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Well, the biggest game I plan on going after is mule-deer in Cali and Oregon, a little bigger than white tail but still deer...maybe some wild pig if I see one. I think what i will do is see if I can take the weatherby to the range and test it out, determine if the recoil bothers me too much, and ask my uncle if he doesn't mind making some cartridges for me (he's been making his own for a while). I could always sell the weatherby later on and buy another rifle, although if the Sako that is up for grabs is a hard find then I think I'll try to pick it up before it sells.
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Old November 1, 2007, 02:05 PM   #17
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Well, the biggest game I plan on going after is mule-deer in Cali and Oregon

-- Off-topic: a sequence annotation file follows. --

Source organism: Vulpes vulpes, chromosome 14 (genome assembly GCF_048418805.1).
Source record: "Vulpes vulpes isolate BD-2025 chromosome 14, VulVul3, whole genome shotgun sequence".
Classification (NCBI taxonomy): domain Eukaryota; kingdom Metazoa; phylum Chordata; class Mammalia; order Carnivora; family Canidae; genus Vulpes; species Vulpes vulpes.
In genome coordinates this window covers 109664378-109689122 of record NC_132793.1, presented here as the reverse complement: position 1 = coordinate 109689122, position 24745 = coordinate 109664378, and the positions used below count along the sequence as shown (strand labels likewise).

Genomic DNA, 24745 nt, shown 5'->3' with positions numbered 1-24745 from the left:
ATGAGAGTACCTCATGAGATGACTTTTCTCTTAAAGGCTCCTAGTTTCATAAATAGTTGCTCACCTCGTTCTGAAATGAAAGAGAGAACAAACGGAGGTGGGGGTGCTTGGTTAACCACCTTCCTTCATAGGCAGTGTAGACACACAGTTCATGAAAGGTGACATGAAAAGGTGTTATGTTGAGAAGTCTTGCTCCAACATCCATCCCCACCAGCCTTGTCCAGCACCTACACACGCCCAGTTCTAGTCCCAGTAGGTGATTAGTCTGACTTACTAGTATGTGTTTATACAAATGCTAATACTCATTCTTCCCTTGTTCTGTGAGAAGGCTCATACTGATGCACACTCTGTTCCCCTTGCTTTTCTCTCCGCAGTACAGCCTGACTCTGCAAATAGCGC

Then why would you:

1) Spend way more money going to the range?
2) Inflict more recoil on yourself
3) Inflict more hearing damage on yourself. If, like most, you hunt without hearing protection.

I shot a friend's .300 Weatherby Mag in the field with no protection on. It took me almost a full day to get the ringing to stop. I someone gave me one, I would trade it in for something else.

30-06 does great on mulies and will also work for elk.
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Old November 1, 2007, 04:55 PM   #18
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About a quarter century ago....

A gal I worked with invited me to check out and clean her Dad's guns. He had passed away a couple of years before I met her, and the guns had just been gathering dust ever since. One of theose guns was quite impressive.

Weatherby Mark V custom, .300 Weatherby Magnum. With a Weatherby scope. Carved oak leaves instead of checkering (this was decades before Lazermark), and his name in gold script on the trigger guard. As "payment" for cleaning the guns, I was told I could shoot them, if I wanted. She took me out into the garage, opend a cabinet, and there was a double stack of .300 Weatherby ammo. She gave me two boxes. And then she told me some stories about her Dad and that rifle.